University of South Florida

USF College of Marine Science


OCG in the Lab: Ocean Medical Research

Growing bacteria in petri dishes can make interesting patterns.

Growing bacteria in petri dishes can make interesting patterns.

Blog post by Brittany Leigh & Makenna Martin with photos provided by Brittany Leigh and OCG Staff.

The Ocean Medical Research lab at OCG focused on teaching the campers the way scientists can use ocean research for applications in human health. All animals on the planet (including humans!) have a constant battle between microbes happening on and inside us.

These microbes, including viruses, bacteria and fungi, all interact with each other to make a healthy animal. The marine environment, in particular, is home to millions of microbes in every drop of seawater, and how animals hold on to all of the healthy microbes and keep out all of the bad ones is really very interesting and has an abundance of implications for medical research. Marine animals are also huge untapped reservoirs for new medicines like antibiotics and viral therapies.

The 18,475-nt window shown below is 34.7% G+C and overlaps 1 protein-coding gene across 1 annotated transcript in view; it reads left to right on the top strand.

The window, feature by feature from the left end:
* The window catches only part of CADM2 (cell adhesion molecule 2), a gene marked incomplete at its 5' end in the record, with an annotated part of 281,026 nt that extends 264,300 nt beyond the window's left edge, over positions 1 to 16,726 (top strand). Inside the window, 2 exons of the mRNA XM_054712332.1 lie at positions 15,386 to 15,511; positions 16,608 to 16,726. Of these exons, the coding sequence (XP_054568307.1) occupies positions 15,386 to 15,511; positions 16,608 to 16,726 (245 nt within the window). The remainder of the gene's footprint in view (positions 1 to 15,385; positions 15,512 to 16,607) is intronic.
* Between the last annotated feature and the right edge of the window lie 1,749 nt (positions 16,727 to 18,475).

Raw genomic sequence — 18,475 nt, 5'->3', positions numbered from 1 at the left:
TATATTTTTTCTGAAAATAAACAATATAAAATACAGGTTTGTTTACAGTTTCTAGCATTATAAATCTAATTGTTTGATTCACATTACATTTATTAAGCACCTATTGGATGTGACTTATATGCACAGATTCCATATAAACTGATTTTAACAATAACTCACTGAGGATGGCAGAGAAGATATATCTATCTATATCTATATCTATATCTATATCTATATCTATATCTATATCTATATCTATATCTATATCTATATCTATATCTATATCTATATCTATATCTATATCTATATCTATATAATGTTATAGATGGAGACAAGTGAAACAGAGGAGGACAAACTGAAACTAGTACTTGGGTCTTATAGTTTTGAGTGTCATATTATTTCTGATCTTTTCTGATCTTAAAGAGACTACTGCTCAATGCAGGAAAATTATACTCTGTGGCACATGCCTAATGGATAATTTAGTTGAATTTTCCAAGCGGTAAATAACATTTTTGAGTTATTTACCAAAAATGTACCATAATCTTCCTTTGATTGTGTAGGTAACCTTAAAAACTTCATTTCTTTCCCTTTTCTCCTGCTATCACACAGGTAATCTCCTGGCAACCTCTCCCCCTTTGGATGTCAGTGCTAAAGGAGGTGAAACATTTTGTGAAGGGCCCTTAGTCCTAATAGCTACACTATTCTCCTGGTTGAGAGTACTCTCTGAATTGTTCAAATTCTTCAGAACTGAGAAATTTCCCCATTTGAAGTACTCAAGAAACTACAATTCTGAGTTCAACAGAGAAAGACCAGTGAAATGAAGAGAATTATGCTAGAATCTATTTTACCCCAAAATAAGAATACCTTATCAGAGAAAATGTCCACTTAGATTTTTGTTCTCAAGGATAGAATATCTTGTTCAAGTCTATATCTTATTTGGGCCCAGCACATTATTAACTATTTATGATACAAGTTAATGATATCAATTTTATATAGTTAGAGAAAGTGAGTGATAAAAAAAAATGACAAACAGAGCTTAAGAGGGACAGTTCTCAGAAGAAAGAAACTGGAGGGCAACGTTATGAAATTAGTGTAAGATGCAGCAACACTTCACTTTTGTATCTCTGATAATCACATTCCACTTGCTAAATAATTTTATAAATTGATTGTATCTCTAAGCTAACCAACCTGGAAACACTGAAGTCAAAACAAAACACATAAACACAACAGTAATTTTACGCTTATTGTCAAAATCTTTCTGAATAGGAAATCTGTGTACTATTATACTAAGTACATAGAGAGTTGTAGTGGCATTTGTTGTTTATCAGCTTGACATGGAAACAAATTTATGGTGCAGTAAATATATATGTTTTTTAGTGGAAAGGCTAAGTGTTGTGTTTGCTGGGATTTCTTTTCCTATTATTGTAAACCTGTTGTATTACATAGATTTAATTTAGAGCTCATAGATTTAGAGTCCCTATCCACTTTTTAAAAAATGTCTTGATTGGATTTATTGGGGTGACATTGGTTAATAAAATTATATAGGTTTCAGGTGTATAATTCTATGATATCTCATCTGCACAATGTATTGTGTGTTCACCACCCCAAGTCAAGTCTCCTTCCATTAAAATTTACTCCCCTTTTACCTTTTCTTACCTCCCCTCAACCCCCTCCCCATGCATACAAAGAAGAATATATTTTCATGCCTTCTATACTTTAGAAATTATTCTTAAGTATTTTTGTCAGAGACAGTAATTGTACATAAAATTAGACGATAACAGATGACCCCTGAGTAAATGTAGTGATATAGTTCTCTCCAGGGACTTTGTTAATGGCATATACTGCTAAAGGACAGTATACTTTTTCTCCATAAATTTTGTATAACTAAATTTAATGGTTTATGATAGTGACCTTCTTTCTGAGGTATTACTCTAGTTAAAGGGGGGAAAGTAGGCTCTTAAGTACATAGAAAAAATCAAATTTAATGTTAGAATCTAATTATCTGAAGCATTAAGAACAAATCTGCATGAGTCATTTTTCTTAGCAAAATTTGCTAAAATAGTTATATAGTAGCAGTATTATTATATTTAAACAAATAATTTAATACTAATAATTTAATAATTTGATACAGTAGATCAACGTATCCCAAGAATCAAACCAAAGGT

During camp, the girls screened some interactions within bacteria and fungi to look for new antibiotic activities. Also, they explored how viruses can also shape bacterial communities through killing bacteria. All of these microbes are isolated from the gut of a sea squirt, and at the end of the experiment scientists can put them all back together in the animals and see what happens in the natural environment!

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Mission Statement

Our blue planet faces a suite of challenges and opportunities for understanding and innovation. Our mission is to advance understanding of the interconnectivity of ocean systems and human-ocean interactions using a cross-disciplinary approach, to empower the next workforce of the blue economy with a world-class education experience, and to share our passion for a healthy environment and science-informed decision-making with community audiences near and far.